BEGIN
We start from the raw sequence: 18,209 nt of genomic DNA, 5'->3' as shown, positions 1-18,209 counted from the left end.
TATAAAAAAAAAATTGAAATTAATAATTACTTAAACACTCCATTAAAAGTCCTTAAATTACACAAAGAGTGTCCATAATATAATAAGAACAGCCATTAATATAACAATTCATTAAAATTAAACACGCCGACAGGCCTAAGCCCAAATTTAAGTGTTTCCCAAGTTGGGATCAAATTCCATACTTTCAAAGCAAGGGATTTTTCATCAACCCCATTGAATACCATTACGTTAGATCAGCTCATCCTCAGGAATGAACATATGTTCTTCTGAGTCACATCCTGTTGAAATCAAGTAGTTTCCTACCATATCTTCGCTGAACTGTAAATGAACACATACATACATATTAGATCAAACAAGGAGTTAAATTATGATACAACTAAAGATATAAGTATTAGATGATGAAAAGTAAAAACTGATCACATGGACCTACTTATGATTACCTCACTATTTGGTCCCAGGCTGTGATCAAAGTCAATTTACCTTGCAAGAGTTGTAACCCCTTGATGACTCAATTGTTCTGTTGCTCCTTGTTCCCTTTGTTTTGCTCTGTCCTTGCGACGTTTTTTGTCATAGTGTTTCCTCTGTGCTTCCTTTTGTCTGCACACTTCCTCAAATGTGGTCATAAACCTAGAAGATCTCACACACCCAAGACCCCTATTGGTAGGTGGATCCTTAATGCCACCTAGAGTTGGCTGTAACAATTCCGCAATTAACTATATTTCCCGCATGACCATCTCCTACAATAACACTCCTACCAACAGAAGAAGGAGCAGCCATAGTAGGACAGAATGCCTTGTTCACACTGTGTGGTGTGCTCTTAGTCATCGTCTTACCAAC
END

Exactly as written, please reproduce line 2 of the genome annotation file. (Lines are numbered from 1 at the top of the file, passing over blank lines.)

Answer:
TATAAAAAAAAAATTGAAATTAATAATTACTTAAACACTCCATTAAAAGTCCTTAAATTACACAAAGAGTGTCCATAATATAATAAGAACAGCCATTAATATAACAATTCATTAAAATTAAACACGCCGACAGGCCTAAGCCCAAATTTAAGTGTTTCCCAAGTTGGGATCAAATTCCATACTTTCAAAGCAAGGGATTTTTCATCAACCCCATTGAATACCATTACGTTAGATCAGCTCATCCTCAGGAATGAACATATGTTCTTCTGAGTCACATCCTGTTGAAATCAAGTAGTTTCCTACCATATCTTCGCTGAACTGTAAATGAACACATACATACATATTAGATCAAACAAGGAGTTAAATTATGATACAACTAAAGATATAAGTATTAGATGATGAAAAGTAAAAACTGATCACATGGACCTACTTATGATTACCTCACTATTTGGTCCCAGGCTGTGATCAAAGTCAATTTACCTTGCAAGAGTTGTAACCCCTTGATGACTCAATTGTTCTGTTGCTCCTTGTTCCCTTTGTTTTGCTCTGTCCTTGCGACGTTTTTTGTCATAGTGTTTCCTCTGTGCTTCCTTTTGTCTGCACACTTCCTCAAATGTGGTCATAAACCTAGAAGATCTCACACACCCAAGACCCCTATTGGTAGGTGGATCCTTAATGCCACCTAGAGTTGGCTGTAACAATTCCGCAATTAACTATATTTCCCGCATGACCATCTCCTACAATAACACTCCTACCAACAGAAGAAGGAGCAGCCATAGTAGGACAGAATGCCTTGTTCACACTGTGTGGTGTGCTCTTAGTCATCGTCTTACCAAC